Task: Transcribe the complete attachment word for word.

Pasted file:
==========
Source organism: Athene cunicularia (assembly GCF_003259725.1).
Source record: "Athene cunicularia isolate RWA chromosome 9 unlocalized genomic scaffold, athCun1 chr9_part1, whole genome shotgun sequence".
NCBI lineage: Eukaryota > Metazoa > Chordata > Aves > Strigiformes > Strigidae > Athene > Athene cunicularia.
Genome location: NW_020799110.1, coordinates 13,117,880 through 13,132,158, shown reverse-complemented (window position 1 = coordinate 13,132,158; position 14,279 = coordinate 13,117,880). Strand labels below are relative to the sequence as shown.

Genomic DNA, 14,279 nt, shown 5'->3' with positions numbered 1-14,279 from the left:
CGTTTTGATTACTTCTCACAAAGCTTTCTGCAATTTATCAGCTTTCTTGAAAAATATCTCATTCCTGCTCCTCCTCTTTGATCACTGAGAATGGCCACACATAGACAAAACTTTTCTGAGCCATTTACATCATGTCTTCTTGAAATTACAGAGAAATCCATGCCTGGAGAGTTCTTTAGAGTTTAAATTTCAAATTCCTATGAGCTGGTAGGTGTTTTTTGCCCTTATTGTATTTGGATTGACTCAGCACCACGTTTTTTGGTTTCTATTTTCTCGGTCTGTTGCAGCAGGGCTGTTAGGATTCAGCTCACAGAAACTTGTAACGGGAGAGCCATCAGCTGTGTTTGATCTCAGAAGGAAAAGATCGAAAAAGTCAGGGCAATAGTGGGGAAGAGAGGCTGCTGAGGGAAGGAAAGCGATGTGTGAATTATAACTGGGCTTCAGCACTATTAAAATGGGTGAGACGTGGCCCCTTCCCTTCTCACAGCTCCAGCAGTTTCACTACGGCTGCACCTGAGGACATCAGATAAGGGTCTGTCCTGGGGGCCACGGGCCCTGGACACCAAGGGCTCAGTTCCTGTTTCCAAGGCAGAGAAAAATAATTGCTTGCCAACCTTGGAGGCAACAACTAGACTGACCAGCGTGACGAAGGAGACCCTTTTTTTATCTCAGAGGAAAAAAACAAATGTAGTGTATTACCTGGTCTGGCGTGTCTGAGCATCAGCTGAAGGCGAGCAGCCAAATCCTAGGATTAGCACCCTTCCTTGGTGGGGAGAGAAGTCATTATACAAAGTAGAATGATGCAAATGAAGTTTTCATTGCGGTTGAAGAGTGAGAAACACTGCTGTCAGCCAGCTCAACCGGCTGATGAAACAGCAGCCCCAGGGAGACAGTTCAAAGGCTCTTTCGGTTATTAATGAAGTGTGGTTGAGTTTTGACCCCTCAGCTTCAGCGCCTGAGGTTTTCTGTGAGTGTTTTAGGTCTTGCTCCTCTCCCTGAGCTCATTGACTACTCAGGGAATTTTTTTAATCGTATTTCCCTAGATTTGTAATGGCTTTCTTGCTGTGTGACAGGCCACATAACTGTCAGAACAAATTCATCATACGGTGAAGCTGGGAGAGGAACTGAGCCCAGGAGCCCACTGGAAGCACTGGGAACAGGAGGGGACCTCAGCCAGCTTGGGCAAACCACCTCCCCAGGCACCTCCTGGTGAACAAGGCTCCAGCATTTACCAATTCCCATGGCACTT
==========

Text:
Source organism: Athene cunicularia (assembly GCF_003259725.1).
Source record: "Athene cunicularia isolate RWA chromosome 9 unlocalized genomic scaffold, athCun1 chr9_part1, whole genome shotgun sequence".
NCBI lineage: Eukaryota > Metazoa > Chordata > Aves > Strigiformes > Strigidae > Athene > Athene cunicularia.
Genome location: NW_020799110.1, coordinates 13,117,880 through 13,132,158, shown reverse-complemented (window position 1 = coordinate 13,132,158; position 14,279 = coordinate 13,117,880). Strand labels below are relative to the sequence as shown.

Genomic DNA, 14,279 nt, shown 5'->3' with positions numbered 1-14,279 from the left:
CGTTTTGATTACTTCTCACAAAGCTTTCTGCAATTTATCAGCTTTCTTGAAAAATATCTCATTCCTGCTCCTCCTCTTTGATCACTGAGAATGGCCACACATAGACAAAACTTTTCTGAGCCATTTACATCATGTCTTCTTGAAATTACAGAGAAATCCATGCCTGGAGAGTTCTTTAGAGTTTAAATTTCAAATTCCTATGAGCTGGTAGGTGTTTTTTGCCCTTATTGTATTTGGATTGACTCAGCACCACGTTTTTTGGTTTCTATTTTCTCGGTCTGTTGCAGCAGGGCTGTTAGGATTCAGCTCACAGAAACTTGTAACGGGAGAGCCATCAGCTGTGTTTGATCTCAGAAGGAAAAGATCGAAAAAGTCAGGGCAATAGTGGGGAAGAGAGGCTGCTGAGGGAAGGAAAGCGATGTGTGAATTATAACTGGGCTTCAGCACTATTAAAATGGGTGAGACGTGGCCCCTTCCCTTCTCACAGCTCCAGCAGTTTCACTACGGCTGCACCTGAGGACATCAGATAAGGGTCTGTCCTGGGGGCCACGGGCCCTGGACACCAAGGGCTCAGTTCCTGTTTCCAAGGCAGAGAAAAATAATTGCTTGCCAACCTTGGAGGCAACAACTAGACTGACCAGCGTGACGAAGGAGACCCTTTTTTTATCTCAGAGGAAAAAAACAAATGTAGTGTATTACCTGGTCTGGCGTGTCTGAGCATCAGCTGAAGGCGAGCAGCCAAATCCTAGGATTAGCACCCTTCCTTGGTGGGGAGAGAAGTCATTATACAAAGTAGAATGATGCAAATGAAGTTTTCATTGCGGTTGAAGAGTGAGAAACACTGCTGTCAGCCAGCTCAACCGGCTGATGAAACAGCAGCCCCAGGGAGACAGTTCAAAGGCTCTTTCGGTTATTAATGAAGTGTGGTTGAGTTTTGACCCCTCAGCTTCAGCGCCTGAGGTTTTCTGTGAGTGTTTTAGGTCTTGCTCCTCTCCCTGAGCTCATTGACTACTCAGGGAATTTTTTTAATCGTATTTCCCTAGATTTGTAATGGCTTTCTTGCTGTGTGACAGGCCACATAACTGTCAGAACAAATTCATCATACGGTGAAGCTGGGAGAGGAACTGAGCCCAGGAGCCCACTGGAAGCACTGGGAACAGGAGGGGACCTCAGCCAGCTTGGGCAAACCACCTCCCCAGGCACCTCCTGGTGAACAAGGCTCCAGCATTTACCAATTCCCATGGCACTT